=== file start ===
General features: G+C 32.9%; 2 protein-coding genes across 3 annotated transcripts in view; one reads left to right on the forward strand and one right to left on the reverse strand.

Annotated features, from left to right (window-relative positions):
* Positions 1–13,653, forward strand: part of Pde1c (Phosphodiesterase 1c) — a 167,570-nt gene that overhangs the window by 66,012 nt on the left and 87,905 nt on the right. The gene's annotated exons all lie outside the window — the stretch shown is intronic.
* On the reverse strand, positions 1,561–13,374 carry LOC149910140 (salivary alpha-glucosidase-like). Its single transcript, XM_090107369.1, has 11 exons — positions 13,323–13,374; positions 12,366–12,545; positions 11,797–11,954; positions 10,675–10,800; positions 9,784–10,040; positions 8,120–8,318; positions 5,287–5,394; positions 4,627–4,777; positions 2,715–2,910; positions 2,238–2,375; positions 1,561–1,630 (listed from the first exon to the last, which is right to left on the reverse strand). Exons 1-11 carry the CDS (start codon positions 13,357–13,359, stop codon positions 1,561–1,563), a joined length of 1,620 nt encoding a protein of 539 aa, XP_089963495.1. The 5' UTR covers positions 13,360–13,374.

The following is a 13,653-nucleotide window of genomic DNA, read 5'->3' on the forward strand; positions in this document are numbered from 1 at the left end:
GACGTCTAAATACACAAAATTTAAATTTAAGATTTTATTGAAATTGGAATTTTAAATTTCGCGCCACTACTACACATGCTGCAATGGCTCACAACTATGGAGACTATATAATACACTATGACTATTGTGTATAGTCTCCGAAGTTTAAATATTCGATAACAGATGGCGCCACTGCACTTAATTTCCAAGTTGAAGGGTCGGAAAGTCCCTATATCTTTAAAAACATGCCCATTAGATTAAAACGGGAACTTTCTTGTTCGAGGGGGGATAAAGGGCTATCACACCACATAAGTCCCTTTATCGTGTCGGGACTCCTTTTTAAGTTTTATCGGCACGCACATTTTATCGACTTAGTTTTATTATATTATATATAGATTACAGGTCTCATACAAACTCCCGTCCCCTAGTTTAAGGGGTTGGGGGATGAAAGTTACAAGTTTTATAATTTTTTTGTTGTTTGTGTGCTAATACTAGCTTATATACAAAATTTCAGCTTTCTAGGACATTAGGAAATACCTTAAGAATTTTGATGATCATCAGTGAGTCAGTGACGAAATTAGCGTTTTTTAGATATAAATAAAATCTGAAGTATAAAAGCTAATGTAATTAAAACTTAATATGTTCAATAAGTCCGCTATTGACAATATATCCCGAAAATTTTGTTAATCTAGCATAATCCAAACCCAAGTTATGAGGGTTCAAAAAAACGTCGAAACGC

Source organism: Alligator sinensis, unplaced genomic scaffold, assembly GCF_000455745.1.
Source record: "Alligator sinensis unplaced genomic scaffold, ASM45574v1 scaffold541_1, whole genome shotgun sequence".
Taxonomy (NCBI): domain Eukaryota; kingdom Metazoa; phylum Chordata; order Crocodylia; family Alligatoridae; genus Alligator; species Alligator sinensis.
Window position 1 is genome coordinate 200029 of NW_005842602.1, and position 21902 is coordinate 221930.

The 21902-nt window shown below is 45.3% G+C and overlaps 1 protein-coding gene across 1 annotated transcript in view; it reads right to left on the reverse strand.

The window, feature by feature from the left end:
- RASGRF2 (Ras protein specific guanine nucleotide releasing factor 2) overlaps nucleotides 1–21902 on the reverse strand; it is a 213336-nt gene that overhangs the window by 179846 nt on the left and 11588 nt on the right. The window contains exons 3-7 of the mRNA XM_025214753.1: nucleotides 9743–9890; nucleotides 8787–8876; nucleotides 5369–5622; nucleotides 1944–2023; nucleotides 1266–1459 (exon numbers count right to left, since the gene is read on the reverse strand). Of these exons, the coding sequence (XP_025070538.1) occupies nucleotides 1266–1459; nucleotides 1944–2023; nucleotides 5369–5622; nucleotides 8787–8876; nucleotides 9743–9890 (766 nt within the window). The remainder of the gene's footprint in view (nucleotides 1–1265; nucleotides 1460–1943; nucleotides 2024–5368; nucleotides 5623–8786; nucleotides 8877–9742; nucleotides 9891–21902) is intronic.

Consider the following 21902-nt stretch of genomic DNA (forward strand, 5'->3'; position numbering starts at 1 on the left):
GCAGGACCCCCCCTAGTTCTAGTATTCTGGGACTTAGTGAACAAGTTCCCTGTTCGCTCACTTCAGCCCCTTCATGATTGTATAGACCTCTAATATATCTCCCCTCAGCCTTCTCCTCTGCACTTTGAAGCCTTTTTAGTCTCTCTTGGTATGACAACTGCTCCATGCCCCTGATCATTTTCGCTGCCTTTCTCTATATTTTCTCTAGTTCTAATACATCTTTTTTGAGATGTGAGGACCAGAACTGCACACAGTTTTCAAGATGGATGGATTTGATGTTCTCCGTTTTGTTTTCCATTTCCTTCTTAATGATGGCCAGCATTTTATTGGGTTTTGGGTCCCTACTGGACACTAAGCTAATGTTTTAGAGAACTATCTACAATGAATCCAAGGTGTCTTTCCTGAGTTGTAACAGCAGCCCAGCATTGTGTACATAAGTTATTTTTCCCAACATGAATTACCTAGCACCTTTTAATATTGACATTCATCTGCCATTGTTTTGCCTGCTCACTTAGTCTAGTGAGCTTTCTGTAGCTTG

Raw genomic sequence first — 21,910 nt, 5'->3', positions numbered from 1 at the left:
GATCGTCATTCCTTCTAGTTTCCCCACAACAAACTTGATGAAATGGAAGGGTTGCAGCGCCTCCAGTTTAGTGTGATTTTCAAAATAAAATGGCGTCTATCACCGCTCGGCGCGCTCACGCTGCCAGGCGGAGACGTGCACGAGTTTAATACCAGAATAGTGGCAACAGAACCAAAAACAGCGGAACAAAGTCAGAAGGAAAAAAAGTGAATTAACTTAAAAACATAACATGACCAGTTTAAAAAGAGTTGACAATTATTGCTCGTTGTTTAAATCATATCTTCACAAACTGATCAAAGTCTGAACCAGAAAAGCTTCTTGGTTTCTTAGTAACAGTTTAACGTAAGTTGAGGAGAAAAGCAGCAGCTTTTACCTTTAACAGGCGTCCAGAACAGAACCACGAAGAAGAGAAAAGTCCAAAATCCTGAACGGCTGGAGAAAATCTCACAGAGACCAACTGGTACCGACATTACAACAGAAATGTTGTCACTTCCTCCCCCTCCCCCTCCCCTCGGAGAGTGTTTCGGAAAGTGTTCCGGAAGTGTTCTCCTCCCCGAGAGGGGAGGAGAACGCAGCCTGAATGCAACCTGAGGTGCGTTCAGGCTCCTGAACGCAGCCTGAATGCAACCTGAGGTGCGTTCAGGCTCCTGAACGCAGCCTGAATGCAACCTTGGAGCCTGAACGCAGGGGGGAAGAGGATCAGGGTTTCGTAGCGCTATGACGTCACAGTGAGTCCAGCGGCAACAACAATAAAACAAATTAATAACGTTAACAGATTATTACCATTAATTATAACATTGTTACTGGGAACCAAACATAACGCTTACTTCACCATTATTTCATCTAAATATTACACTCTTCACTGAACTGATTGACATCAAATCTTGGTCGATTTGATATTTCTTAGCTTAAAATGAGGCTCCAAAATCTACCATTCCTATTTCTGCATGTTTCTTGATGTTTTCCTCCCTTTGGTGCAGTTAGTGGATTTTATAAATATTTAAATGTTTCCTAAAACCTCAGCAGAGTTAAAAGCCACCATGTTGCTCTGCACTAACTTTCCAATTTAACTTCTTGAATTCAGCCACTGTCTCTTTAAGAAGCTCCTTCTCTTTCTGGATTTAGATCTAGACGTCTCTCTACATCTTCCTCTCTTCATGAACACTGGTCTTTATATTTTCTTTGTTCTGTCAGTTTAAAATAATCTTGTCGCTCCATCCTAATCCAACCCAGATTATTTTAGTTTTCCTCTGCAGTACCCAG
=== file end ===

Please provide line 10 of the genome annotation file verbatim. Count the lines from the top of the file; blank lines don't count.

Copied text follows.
Window position 1 is genome coordinate 200029 of NW_005842602.1, and position 21902 is coordinate 221930.